CRB lecturer Omar Romero-Hernandez and Dow Research Fellow Steve Hahn give Grand Prize winner Michael Gomez his award.
CRB lecturer Omar Romero-Hernandez and Dow Research Fellow Steve Hahn give Grand Prize winner Michael Gomez his award.

By Amy Dinh, CRB Program Manager 

The world is facing a great food crisis, and its epicenter is in Sub-Saharan Africa.  While the region is poised to have explosive population growth in the next several decades, today one-quarter of its population is undernourished.

Increasing food security is crucial for its future economic stability and development.  The Bill and Melinda Gates Foundation and the United Nations Food and Agricultural Organization (FAO) have stated the urgency for more research to help Sub-Saharan African farmers produce more resilient, sustainable food crops.

The CRB and its partners were proud to recognize a UC Berkeley graduate student contributing to this effort.  In December, Michael Alberto Gomez, PhD candidate in the Microbiology Program, received the $10,000 Dow Sustainability Innovation Student Challenge Award (SISCA) Grand Prize for his research on “Plant Genome Engineering by the CRISPR-Cas System for Potyvirus Resistance.”

The Global Challenge

Cassava root is a food staple for hundreds of millions in Africa, Asia, and Latin America, mainly grown by small farmers who rely on the hardy, drought-resistant crop for both food and income.  A growing problem for them is the Cassava Brown Streak Disease (CBSD); farmers can lose entire crop fields to the disease.  According to the International Institute of Tropical Agriculture (IITA), the damage that CBSD has on the African economy is estimated to be around $175 million annually, with poor subsistence farmers hit the hardest.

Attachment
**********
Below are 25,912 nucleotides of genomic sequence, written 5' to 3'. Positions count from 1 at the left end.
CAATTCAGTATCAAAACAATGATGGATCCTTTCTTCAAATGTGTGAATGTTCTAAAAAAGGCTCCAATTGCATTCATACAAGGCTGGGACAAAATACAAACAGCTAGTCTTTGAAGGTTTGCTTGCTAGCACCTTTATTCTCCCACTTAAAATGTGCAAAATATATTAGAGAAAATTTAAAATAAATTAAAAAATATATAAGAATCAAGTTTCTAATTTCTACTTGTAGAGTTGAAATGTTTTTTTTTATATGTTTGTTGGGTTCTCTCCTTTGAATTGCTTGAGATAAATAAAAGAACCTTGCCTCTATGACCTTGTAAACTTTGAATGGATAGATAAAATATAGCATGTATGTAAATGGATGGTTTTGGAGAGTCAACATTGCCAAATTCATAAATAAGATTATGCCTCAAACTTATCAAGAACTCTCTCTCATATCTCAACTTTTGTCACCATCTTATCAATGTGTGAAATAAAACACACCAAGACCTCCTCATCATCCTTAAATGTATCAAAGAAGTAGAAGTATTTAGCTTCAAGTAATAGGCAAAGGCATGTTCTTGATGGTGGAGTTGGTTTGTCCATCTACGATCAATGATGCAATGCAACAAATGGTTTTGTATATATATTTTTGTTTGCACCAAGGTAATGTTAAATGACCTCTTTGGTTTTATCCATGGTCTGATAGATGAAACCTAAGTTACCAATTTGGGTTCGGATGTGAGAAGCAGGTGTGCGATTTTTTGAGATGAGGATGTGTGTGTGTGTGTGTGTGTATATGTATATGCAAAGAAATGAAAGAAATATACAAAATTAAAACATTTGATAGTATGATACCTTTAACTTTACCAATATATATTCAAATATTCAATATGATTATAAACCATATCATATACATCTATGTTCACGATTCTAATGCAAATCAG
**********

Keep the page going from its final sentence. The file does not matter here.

Historically, CBSD was known only in lowland and coastal east Africa.  Since the early 2000s, it has been spreading erratically to new areas.  Observers are especially concerned about the vulnerability of Nigeria, the world’s largest cassava producer, and the fact that climate change may be exacerbating the problem.  Current attempts to curb the disease have been ineffective and had negative impacts of their own (e.g. toxic pesticides to kill the insects carrying the CBSD-causing virus).

Potential Implications of the Award-Winning Research

Gomez’s research focuses on using an emerging biotechnology called the CRISPR-Cas system.  Derived from the adaptive immunity system of the bacterium Streptococcus pyrogenes, researchers are exploring its many potential applications for genome editing.  Gomez is using this tool to induce a genetic mutation in cassava, theorizing that this mutation would increase its resistance to the viruses that cause CBSD, Cassava Brown Streak Virus (CBSV) and Ugandan CBSV.

If his thesis holds true, it would have implications not only for cassava farmers, but also farmers of other crops affected by the viruses similar to CBSV.  The resulting biotechnology would also be of high interest to companies involved in agricultural development in eastern Africa, and indeed for all organizations vested in a stable, prosperous sub-Saharan Africa.

The Competition

Gomez earned SISCA’s grand prize on December 6, 2013, which is funded by The Dow Chemical Company.  His work met the competition’s criteria of having great, demonstrable potential for solving a global challenge, interdisciplinary and collaborative nature, innovation in thinking, and excellence in research.

The first runner-up SISCA prize went to WattTime, an online energy demand response tool submitted by Dilek Uz, Gavin McCormick, and Anna Schneider, while the second runner up prize went to Samuel Kanner, a Mechanical Engineering PhD candidate developing an innovative platform design for floating vertical-axis turbines.

SISCA aims to showcase as well as bring together the diversity of sustainability research happening at Cal, in the hopes of encouraging more collaboration and innovation.  To that end, we thank all of the students who joined the competition, from the College of Natural Resources, College of Engineering, Haas School of Business, School of Information, and College of Chemistry, as well as the cross-disciplinary faculty who served as judges and team mentors.

For more photos from the Final Presentations and Award Ceremony, check out the photo album on the CRB’s Facebook page.

Have a Prize-Winning Idea of Your Own?

UC Berkeley graduate students: are you working on the next sustainable, innovative, and interdisciplinary project that will win SISCA?  Keep your eyes open for 2014 competition details to be announced on the CRB website and in your departments in late summer!

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